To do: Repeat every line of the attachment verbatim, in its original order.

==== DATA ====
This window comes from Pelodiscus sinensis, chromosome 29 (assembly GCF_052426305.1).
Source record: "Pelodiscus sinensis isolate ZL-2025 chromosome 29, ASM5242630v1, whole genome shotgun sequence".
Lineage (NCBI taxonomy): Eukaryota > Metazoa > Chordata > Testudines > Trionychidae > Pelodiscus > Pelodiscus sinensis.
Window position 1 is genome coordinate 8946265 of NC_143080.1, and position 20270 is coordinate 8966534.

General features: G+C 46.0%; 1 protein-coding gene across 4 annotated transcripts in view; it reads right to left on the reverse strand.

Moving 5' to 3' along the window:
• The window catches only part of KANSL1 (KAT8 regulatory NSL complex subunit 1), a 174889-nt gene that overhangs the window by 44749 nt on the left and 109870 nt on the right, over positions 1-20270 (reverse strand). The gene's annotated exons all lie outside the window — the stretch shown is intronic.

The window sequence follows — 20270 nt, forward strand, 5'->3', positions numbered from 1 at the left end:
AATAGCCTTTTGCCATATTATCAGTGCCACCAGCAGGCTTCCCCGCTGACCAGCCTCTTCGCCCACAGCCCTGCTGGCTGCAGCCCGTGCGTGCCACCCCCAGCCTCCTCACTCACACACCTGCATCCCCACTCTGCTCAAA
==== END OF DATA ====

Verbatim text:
This window comes from Pelodiscus sinensis, chromosome 29 (assembly GCF_052426305.1).
Source record: "Pelodiscus sinensis isolate ZL-2025 chromosome 29, ASM5242630v1, whole genome shotgun sequence".
Lineage (NCBI taxonomy): Eukaryota > Metazoa > Chordata > Testudines > Trionychidae > Pelodiscus > Pelodiscus sinensis.
Window position 1 is genome coordinate 8946265 of NC_143080.1, and position 20270 is coordinate 8966534.

General features: G+C 46.0%; 1 protein-coding gene across 4 annotated transcripts in view; it reads right to left on the reverse strand.

Moving 5' to 3' along the window:
• The window catches only part of KANSL1 (KAT8 regulatory NSL complex subunit 1), a 174889-nt gene that overhangs the window by 44749 nt on the left and 109870 nt on the right, over positions 1-20270 (reverse strand). The gene's annotated exons all lie outside the window — the stretch shown is intronic.

The window sequence follows — 20270 nt, forward strand, 5'->3', positions numbered from 1 at the left end:
AATAGCCTTTTGCCATATTATCAGTGCCACCAGCAGGCTTCCCCGCTGACCAGCCTCTTCGCCCACAGCCCTGCTGGCTGCAGCCCGTGCGTGCCACCCCCAGCCTCCTCACTCACACACCTGCATCCCCACTCTGCTCAAA